performance-neutral.  What say you?
Attachment #8420337 - Flags: review?(mh+mozilla)
Comment on attachment 8420337 [details] [diff] [review]
enable intrinsic replacement on windows builds

Review of attachment 8420337 [details] [diff] [review]:
-----------------------------------------------------------------

http://msdn.microsoft.com/en-us/library/f99tchzc%28v=vs.100%29.aspx

"The intrinsic floating-point functions do not perform any special checks on input values and so work in restricted ranges of input, and have different exception handling and boundary conditions than the library routines with the same name. Using the true intrinsic forms implies loss of IEEE exception handling, and loss of _matherr and errno functionality; the latter implies loss of ANSI conformance. However, the intrinsic forms can considerably speed up floating-point-intensive programs, and for many programs, the conformance issues are of little practical value."

That could be a problem, but i don't know if we rely on those.

OTOH, http://msdn.microsoft.com/en-us/library/e7s85ffb%28v=vs.100%29.aspx says /fp:precise is the default and /fp:precise disables intrinsics.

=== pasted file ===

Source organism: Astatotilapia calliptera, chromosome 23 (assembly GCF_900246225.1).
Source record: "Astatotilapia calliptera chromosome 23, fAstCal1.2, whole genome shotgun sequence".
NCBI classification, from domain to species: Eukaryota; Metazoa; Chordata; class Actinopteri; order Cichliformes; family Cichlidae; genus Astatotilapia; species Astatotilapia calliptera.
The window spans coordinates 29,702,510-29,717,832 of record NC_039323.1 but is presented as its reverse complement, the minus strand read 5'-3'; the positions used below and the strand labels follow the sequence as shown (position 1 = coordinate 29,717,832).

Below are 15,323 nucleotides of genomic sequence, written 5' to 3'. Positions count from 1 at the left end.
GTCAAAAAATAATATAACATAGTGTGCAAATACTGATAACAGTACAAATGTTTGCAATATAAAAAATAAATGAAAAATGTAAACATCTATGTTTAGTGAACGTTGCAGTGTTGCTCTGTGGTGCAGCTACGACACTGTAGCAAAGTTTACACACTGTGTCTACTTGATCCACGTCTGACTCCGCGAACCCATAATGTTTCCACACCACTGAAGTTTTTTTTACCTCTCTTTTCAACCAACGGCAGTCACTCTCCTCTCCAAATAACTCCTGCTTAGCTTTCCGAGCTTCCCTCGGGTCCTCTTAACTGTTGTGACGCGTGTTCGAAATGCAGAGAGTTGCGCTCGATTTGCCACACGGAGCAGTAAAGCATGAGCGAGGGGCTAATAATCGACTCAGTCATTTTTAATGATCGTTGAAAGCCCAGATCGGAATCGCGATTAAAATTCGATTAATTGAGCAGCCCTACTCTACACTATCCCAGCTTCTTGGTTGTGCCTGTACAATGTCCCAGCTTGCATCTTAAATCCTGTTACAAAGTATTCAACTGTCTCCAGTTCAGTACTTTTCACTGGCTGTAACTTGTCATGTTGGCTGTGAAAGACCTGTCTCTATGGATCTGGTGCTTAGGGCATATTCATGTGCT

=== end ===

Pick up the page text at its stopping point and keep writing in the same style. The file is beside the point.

Based on the documentation alone, it's not really clear what using -Oi alone does to the floating point functions that have intrinsics. Could you check? I'm almost tempted to say we should have a configure test to double check the compiler is not screwing with floating point intrinsics.
Attachment #8420337 - Flags: review?(mh+mozilla)
(In reply to Mike Hommey [:glandium] from comment #7)
> Based on the documentation alone, it's not really clear what using -Oi alone
> does to the floating point functions that have intrinsics. Could you check?
> I'm almost tempted to say we should have a configure test to double check
> the compiler is not screwing with floating point intrinsics.

The floating-point math functions that have intrinsics are |abs| and |fabs|.  -Oi just uses fabs for this, which I believe is all the standard C library uses.

The integer |abs| and |labs| instrinsics return the same values (including for *_MIN) as their library counterparts.

I guess we could have problems if -Oi ever added other functions.  But that seems somewhat unlikely (?).
(In reply to Nathan Froyd (:froydnj) from comment #8)
> (In reply to Mike Hommey [:glandium] from comment #7)
> > Based on the documentation alone, it's not really clear what using -Oi alone
> > does to the floating point functions that have intrinsics. Could you check?